Monday, December 08, 2008

tufuhash 0.0.1 available

TufuHash is posted on github. TofuHash is a case-insensitive hash plus string/symbol indifferent access version of Ruby's Hash. It is implemented as a subclass of Hash. The behavior is easily modifiable by creating a different TofuKey. So you could have it perform key lookups anyway you want!

The current release 0.0.1 hasn't been used in many places. So if you find defects, send them to me. I'll get it fixed asap. So far I've create a bunch of unit tests to verify TofuHash behavior. These unit tests include modified versions of Ruby's Hash unit tests, sourcecode examples from the ri documentation of Hash, plus some of my own tests.

So far I've avoided monkey patching Hash. So there is a known issue where Hash doesn't always know how to handle TofuHash. For example, you can't compare Hash to TofuHash(myHash == myTofuHash), but the reverse is possible (myTofuHash == myHash).

The easiest way to create and populate a TofuHash is to use Hash's [ ] syntax as shown here:

require 'tofuhash'
h = TofuHash[ :aSymbol => "symbol", "MixedCaseString" => "string", 11 => "number" ]
puts h["asymbol"] #=> "symbol"
puts h[:mixedCaseString] #=> "string"
puts h[11] #=> "number"

color-block 0.2.0 released

Several weeks ago I made color-block available on github. This is a small library to colorize ruby output. Specifically I wanted to colorize my rake output. In some rake tasks, I didn't have access to the details of the task. So I couldn't add color to each string. Instead color-block allows me to colorize an entire block of code.

Several friends have tested color-block on Windows, Linux and Apple Mac.

require 'color-block'
include ColorBlock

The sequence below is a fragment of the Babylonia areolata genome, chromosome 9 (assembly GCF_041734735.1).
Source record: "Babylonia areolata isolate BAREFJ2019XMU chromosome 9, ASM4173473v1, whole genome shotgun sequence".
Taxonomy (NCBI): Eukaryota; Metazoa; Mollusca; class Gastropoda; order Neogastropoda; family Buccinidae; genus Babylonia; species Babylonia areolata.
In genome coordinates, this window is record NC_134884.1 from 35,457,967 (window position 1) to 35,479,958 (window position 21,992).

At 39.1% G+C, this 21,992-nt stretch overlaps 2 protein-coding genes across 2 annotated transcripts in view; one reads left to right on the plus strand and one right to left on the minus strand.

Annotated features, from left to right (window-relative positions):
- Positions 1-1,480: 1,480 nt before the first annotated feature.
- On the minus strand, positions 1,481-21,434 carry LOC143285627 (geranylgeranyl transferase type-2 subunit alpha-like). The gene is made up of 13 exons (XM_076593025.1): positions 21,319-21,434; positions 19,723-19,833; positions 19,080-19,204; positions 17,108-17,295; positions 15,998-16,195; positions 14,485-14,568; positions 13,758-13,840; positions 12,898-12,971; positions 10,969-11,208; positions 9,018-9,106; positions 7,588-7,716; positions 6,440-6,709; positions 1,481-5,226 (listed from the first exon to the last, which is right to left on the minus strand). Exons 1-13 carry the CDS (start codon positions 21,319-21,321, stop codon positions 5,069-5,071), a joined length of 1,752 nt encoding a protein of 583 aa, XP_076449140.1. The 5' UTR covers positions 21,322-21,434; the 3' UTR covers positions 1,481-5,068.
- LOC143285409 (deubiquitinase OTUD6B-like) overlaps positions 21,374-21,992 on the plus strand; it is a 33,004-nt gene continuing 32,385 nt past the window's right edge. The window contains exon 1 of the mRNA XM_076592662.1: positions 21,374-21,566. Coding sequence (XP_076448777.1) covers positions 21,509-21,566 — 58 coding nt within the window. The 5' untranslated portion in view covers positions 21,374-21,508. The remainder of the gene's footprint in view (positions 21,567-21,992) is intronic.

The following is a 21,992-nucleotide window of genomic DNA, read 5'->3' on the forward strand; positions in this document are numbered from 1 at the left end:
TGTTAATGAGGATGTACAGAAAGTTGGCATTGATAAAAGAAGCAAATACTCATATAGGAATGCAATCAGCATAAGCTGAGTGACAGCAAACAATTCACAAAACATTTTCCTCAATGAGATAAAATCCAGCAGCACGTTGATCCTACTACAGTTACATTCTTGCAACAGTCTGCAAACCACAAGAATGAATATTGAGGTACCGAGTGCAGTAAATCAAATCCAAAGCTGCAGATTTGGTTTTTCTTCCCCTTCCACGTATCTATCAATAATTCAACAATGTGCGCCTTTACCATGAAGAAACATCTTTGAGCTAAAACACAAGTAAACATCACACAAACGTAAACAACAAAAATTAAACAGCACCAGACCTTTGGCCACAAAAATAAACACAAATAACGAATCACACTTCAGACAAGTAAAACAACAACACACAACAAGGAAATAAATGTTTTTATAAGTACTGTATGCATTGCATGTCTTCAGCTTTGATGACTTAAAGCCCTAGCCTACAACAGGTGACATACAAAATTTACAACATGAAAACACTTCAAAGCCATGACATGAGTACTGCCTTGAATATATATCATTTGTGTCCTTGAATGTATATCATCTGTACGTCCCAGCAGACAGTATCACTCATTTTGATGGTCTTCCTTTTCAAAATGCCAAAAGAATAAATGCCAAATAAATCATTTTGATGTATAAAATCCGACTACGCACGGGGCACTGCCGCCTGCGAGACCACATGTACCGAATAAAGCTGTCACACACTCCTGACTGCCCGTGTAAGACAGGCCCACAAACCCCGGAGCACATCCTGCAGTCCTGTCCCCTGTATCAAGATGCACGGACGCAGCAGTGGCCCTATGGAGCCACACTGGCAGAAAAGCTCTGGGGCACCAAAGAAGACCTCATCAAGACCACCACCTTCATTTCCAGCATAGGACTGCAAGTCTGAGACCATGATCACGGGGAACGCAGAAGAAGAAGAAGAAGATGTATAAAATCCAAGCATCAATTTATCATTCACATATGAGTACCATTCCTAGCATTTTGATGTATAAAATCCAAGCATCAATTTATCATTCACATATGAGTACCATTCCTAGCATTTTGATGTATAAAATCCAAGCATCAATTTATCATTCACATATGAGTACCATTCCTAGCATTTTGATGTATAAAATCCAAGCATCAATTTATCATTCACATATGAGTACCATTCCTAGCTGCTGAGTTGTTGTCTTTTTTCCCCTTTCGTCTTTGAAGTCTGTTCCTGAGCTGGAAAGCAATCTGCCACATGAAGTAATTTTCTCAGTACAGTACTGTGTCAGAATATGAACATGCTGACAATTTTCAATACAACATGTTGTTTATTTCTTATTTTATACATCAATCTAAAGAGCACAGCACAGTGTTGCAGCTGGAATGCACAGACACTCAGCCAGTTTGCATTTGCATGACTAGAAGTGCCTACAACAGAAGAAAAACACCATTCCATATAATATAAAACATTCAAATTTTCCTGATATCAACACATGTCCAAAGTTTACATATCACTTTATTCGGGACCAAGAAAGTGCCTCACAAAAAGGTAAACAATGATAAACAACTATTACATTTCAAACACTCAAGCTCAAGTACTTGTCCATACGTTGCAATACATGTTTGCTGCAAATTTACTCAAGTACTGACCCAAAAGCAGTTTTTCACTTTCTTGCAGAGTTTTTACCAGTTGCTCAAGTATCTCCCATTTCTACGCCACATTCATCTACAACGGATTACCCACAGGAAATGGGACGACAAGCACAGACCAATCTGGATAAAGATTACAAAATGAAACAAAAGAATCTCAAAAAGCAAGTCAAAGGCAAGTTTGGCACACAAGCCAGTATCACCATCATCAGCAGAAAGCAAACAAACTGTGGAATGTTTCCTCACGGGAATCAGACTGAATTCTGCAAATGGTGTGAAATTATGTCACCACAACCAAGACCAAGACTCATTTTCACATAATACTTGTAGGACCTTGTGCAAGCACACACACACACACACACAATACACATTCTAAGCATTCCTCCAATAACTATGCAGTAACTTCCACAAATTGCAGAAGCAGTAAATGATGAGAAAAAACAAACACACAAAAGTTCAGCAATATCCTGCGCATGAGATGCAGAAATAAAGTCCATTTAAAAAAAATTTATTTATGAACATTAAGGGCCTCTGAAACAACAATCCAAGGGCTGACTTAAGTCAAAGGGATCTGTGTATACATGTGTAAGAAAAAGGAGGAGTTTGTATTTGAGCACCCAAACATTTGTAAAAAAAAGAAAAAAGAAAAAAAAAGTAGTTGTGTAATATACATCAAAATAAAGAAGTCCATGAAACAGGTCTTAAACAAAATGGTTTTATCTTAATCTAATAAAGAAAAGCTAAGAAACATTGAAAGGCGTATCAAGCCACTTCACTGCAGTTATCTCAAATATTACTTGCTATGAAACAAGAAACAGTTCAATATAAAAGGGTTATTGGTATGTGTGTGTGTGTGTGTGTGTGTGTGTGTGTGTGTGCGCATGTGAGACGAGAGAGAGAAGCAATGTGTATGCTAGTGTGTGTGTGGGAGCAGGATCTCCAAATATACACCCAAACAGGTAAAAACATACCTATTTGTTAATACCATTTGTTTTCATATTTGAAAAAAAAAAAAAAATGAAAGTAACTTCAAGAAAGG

color( :blue ) { "everything in this block is blue!" }

color( :white, :blue ) do
puts "now everything is white on blue!"
color( :green, :black ) { "nesting is supported" }

color( :white, :black, :bold ) { "third parameter to specify :bold or :dim" }

Monday, August 18, 2008

TechMixer University 2008

Here is the presentation from TechMixer University 2008. The topic is "Getting Started With Ruby" which is designed to teach an introduction of Ruby. Along the way, we will see some interesting Ruby features: dynamic programming, mixins, dependency injection (e.g. how Ruby doesn't require a DI framework). The slide set contains a couple of bonus slides covering Databases, Builder, Hpricot, RSS::Maker.

or view it here on Google Docs

Wednesday, July 23, 2008

Rake Quick Reference

I've created a Rake Quick Reference available on

Update : 7/28/2008 paste #242691 - reworked task generation section; added command-line tip
Update : 7/24/2008 paste #240284 - added details on namespace.
Release: 7/23/2008 paste #239387 - original release.

9/30/2013: has a great rake tutorial at:

Wednesday, July 16, 2008

Hudson (build and continuous integration tool)

If you haven't seen Hudson (, you should give it a look. I was introduced to it by Clay McCoy at Rubyham. After playing with it, I decided to switch from CruiseControl.Net to Hudson. The switch didn't take long. In all, I spent < 3 hours total to make the swtich (most was learning time). The setup was fast (~10min). Conversion from CC.Net wasn't hard. I'm very happy with the features of Hudson and it's plugins.

Monday, June 16, 2008

How to call Rake from CruiseControl.Net

CruiseControl.Net is a great Continuous Integration tool. It is easier to setup than CruiseControl (java). Plus it makes more sense to use CC.Net if you work at a .Net shop.